Author Archives: Donna Sheehan

You Have Breast Cancer…What Should You Eat?


When you are faced with the shock of a breast cancer diagnosis, nutrition is an important part of your journey. Eating a well-balanced diet before, during, and after cancer treatment can help you feel better, maintain your strength, and speed up your recovery.

How do you make the best food choices throughout cancer treatment?

  1. Maintain a healthy weight. Depending on what breast cancer treatment you undergo, you may experience weight gain or weight loss. Aim to maintain a healthy weight during treatment, avoiding excess gain or loss.
  2. Eat small, frequent meals throughout the day. Eating frequent small meals will ensure your body is getting enough calories, protein, and nutrients to tolerate treatment. Smaller meals may also help to reduce treatment-related side effects such as nausea. Try eating 5- 6 small meals about every three hours.
  3. Choose protein-rich foods. Protein helps the body to repair cells and tissue. It also helps your immune system recover from illness. Include a source of lean protein at all meals and snacks. Good sources of lean protein include:
    • Lean meats such as chicken, fish, or turkey
    • Eggs
    • Low fat dairy products such as milk, yogurt, and cheese or dairy substitutes
    • Nuts and nut butters
    • Beans
  4. Include whole grain foods. Whole grain foods provide a good source of carbohydrate and fiber, which help keep your energy levels up. Good sources of whole grain foods include:
    • Oatmeal
    • Whole wheat breads
    • Brown rice
    • Whole grain pastas
  5. Eat a variety of fruits and vegetables every day. Fruits and vegetables offer the body antioxidants, which can help fight against cancer. Choose a variety of colorful fruits and vegetables to get the greatest benefit. Aim to eat a minimum of 5 servings of whole fruits and vegetables daily.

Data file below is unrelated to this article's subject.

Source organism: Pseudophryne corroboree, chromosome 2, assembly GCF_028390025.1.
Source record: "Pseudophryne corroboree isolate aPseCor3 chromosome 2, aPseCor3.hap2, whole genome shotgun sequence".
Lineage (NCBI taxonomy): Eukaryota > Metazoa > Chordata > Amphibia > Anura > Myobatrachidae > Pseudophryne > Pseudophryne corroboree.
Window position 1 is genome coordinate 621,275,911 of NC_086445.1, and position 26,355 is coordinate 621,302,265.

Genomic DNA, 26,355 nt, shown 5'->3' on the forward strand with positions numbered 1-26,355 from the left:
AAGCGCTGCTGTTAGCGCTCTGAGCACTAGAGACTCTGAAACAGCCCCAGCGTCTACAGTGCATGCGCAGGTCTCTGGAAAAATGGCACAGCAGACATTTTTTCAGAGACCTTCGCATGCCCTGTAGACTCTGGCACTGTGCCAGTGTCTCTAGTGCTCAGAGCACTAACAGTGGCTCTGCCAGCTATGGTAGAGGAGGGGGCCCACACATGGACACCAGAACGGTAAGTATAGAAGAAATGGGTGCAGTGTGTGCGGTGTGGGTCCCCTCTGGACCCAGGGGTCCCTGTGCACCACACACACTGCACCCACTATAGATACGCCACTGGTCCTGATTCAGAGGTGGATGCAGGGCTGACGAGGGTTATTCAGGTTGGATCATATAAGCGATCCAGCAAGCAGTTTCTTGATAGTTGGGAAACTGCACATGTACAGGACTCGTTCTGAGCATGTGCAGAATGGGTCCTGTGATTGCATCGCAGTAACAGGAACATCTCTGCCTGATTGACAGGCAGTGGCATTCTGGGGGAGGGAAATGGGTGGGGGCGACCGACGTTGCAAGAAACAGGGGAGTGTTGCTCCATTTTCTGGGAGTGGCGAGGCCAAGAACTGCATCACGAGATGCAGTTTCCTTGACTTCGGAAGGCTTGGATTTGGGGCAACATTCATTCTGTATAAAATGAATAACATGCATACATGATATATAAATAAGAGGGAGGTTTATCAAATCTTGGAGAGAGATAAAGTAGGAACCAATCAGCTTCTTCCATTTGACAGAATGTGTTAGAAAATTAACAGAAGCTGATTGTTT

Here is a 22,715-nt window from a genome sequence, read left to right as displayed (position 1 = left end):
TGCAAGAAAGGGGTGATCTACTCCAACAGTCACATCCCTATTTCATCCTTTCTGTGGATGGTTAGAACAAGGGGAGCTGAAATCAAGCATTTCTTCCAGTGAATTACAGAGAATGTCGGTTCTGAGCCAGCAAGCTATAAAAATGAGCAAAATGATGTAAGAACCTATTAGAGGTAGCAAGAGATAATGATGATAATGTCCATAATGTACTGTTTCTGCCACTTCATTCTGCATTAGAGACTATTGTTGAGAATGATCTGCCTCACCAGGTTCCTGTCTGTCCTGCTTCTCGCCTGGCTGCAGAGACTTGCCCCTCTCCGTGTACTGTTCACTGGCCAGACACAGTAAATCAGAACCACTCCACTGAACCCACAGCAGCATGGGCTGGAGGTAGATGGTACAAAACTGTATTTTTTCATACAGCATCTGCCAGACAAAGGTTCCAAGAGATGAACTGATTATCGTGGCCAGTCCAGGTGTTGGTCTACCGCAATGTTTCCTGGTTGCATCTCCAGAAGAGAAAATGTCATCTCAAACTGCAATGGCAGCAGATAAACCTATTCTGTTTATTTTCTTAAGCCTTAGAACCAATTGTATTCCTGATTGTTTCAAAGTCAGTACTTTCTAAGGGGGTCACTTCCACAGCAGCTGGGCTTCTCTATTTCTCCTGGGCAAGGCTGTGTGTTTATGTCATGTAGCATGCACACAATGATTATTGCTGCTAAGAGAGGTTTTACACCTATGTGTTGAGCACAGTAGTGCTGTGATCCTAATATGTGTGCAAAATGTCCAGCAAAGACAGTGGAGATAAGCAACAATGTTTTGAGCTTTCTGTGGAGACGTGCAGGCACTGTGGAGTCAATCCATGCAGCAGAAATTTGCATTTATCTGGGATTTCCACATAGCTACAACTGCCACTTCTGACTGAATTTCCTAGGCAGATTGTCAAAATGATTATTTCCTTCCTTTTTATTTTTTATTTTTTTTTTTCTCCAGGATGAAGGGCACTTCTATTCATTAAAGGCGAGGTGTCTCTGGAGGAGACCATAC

6. Choose sources of healthy fat. Avoid fried, greasy, and fatty foods. Choose baked, broiled, or grilled foods instead. Healthy fats include:
    • Olive oil
    • Avocados
    • Nuts
    • Seeds
  7. Limit sweets and added sugar. Foods high in added sugars like desserts and sweets provide little nutritional benefit and often take the place of other foods that are better for you.
  8. Stay hydrated. Drinking enough fluids during cancer treatment is important for preventing dehydration. Aim to drink 64 ounces of fluid daily. Avoid drinking large amounts of caffeinated beverages. Too much caffeine can lead to dehydration.
  9. Use good mouth care. Chemotherapy and radiation can irritate the lining of the mouth, throat, and esophagus. This irritation can make eating and swallowing difficult. Good mouth care is very important if you have mouth soreness. Brush teeth with gentle toothpaste after eating and floss daily.
  10. Practice good food safety. Wash your hands often while preparing food. Use different knives and cutting boards for raw meat and raw vegetables. Be sure to cook all foods to their proper temperature and refrigerate leftovers right away.
  11. Talk to your healthcare team before taking any vitamins or supplements. Some medications and cancer treatments may interact with vitamins and supplements. Choose food first as the main source for nutrients.